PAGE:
How to Invest As Inflation Rises to a 40-Year High: Bank of America - Business Insider

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Stocks are off to a choppy start in 2022, to say the least. The S&P 500 is down 7% and the tech-focused Nasdaq is in correction territory as inflation concerns begin to turn into panic.
Investors are unsure whether the bottom is in or if there’s more pain ahead. Bank of America’s answer? There’s more seesawing yet to come, so choose investment opportunities carefully.
“We are not outright bearish given still healthy fundamentals, but we expect the market to remain volatile throughout the year, with so far no signs of inflation easing,” wrote Savita Subramanian, BofA’s head of US equity and quantitative strategy, in a February 11 note.
Both bulls and bears could make their case based on recent market moves. According to Subramanian’s note, although some froth was removed from the historically expensive market after the sharp declines in January, the S&P 500’s forward price-to-earnings (P/E) ratio of 20x still eclipses the 14x to 18x range from 2015 to 2019 and its long-term average of 15.6x. 
Bank of America is neutral on US stocks. The firm’s 2022 S&P 500 target of 4,600, which is the second-lowest among its Wall Street peers, represents just 3% upside from current levels.
But that doesn’t mean investors should simply go into cash. Inflation running at 40-year highs means that money sitting idle in a savings account is losing its value. And bond yields, though rising, are still relatively low; the 10-year US Treasury Note currently yields 2%.
In this challenging environment, Bank of America believes the key to outperformance is owning stocks in the right sectors and industries. Growth stocks will lag this year because of pricy valuations and lackluster earnings, but the wrong types of value stocks will underwhelm as well, Subramanian wrote, noting that “not all value stocks are created equal.”
So-called “value traps” are among the worst types of stocks to own. These companies look cheap based on traditional valuation metrics, but declining earnings mean they’re “inexpensive for wrong reasons,” Subramanian said. These stocks have trailed the most expensive 10% of S&P 500 stocks by 4% per year since 1997, according to Bank of America data.
Current examples of sectors and industries that are “value traps,” in Bank of America’s view, include Interactive Media & Services — home to high-profile growth stocks like Alphabet and Meta Platforms — and Independent Utilities.
However, there are opportunities to be found within select industries in the Healthcare, Materials, Semiconductor, and Energy sectors, according to BofA. It should be noted that Energy was the firm’s top tactical sector for the eighth month in a row and for 12 of the past 13 months.
Energy stocks have been on fire in 2022 and are up about 26% year-to-date, but BofA data indicates that there may be more room to run for this standout group. Common stock valuation metrics, including price-to-book, price-to-operating-cash-flow, and forward P/E ratios, imply that the sector still has between 61% and 71% upside, according to Bank of America.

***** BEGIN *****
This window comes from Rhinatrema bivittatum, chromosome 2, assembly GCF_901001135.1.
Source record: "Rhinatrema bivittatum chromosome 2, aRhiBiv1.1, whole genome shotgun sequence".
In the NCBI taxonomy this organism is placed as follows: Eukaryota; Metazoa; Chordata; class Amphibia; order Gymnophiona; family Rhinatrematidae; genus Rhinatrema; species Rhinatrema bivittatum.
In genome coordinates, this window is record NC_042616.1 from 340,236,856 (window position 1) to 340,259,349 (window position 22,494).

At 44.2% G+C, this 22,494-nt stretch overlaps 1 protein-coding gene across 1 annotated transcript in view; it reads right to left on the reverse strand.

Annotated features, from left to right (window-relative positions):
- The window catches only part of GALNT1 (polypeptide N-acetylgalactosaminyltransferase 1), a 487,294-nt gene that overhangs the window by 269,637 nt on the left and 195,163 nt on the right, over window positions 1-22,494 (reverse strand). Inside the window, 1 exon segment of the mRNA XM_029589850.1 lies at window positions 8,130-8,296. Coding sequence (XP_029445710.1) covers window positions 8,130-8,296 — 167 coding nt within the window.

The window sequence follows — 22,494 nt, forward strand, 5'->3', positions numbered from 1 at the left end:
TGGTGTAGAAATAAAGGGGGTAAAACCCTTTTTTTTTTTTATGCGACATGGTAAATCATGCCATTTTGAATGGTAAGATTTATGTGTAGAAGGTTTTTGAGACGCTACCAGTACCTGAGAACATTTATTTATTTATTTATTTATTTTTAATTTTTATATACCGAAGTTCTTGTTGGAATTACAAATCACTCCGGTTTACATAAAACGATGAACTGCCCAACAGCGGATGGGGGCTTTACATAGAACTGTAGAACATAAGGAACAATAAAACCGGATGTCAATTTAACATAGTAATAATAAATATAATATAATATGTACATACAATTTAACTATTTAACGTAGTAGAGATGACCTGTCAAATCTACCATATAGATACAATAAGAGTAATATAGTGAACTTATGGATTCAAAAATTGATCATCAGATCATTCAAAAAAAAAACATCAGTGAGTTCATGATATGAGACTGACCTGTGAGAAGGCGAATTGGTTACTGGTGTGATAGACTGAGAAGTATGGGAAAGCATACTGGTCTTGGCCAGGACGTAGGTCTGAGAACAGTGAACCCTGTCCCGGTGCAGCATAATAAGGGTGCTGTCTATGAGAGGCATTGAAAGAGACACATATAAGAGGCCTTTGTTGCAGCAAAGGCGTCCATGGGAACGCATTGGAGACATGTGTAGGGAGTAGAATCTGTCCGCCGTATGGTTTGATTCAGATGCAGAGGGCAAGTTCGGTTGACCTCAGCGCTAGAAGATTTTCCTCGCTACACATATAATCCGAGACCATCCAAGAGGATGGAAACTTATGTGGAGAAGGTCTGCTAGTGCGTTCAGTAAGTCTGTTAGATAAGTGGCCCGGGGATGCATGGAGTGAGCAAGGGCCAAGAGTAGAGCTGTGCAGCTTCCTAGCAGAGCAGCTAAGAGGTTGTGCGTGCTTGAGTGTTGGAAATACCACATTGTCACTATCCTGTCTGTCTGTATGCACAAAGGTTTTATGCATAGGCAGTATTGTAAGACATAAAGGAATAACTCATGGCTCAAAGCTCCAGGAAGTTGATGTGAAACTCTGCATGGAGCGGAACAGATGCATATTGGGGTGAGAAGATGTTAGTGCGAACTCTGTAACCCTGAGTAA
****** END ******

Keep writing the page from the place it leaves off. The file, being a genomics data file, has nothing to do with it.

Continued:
Bank of America ranked 60 different industries on a scale of 1-10, with 10 being the best score, on their price momentum, earnings momentum, and valuation. All nine industries listed below scored an above-average rank in those three categories.
Within these industries, Bank of America is looking for “value stocks with strong free cash flow, inflation protection, and improving fundamentals.” Although Bank of America didn’t provide any specific investment recommendations, along with each industry’s rankings is an example of an exchange-traded fund (ETF) investors could use to play the trend.
Sector: Healthcare
Price momentum rank: 9
Earnings momentum rank: 10
Valuation rank: 10
Industry ETF: iShares U.S. Pharmaceuticals ETF (IHE)
Source: Bank of America
Sector: Energy
Price momentum rank: 10
Earnings momentum rank: 10
Valuation rank: 9
Industry ETF: SPDR S&P Oil & Gas Exploration & Production ETF (XOP)
Source: Bank of America
Sector: Healthcare
Price momentum rank: 10
Earnings momentum rank: 8
Valuation rank: 9
Industry ETF: iShares US Medical Devices ETF (IHI)
Source: Bank of America
Sector: Energy
Price momentum rank: 10
Earnings momentum rank: 9
Valuation rank: 8
Industry ETF: iShares U.S. Oil Equipment & Services ETF (IEZ)
Source: Bank of America
Sector: Materials
Price momentum rank: 7
Earnings momentum rank: 9
Valuation rank: 9
Industry ETF: iShares U.S. Home Construction ETF (ITB)
Source: Bank of America
Sector: Consumer Discretionary
Price momentum rank: 6
Earnings momentum rank: 9
Valuation rank: 7
Industry ETF: Consumer Discretionary Select Sector SPDR Fund (XLY)
Source: Bank of America
Sector: Consumer Discretionary
Price momentum rank: 6
Earnings momentum rank: 8
Valuation rank: 7
Industry ETF: SPDR S&P Retail ETF (XRT)
Source: Bank of America
Sector: Materials
Price momentum rank: 6
Earnings momentum rank: 9
Valuation rank: 6
Industry ETF: Vanguard Materials ETF (VAW)
Source: Bank of America
Sector: Information Technology
Price momentum rank: 8
Earnings momentum rank: 6
Valuation rank: 6
Industry ETF: VanEck Semiconductor ETF (SMH)
Source: Bank of America
Get the latest Bank of America stock price here.
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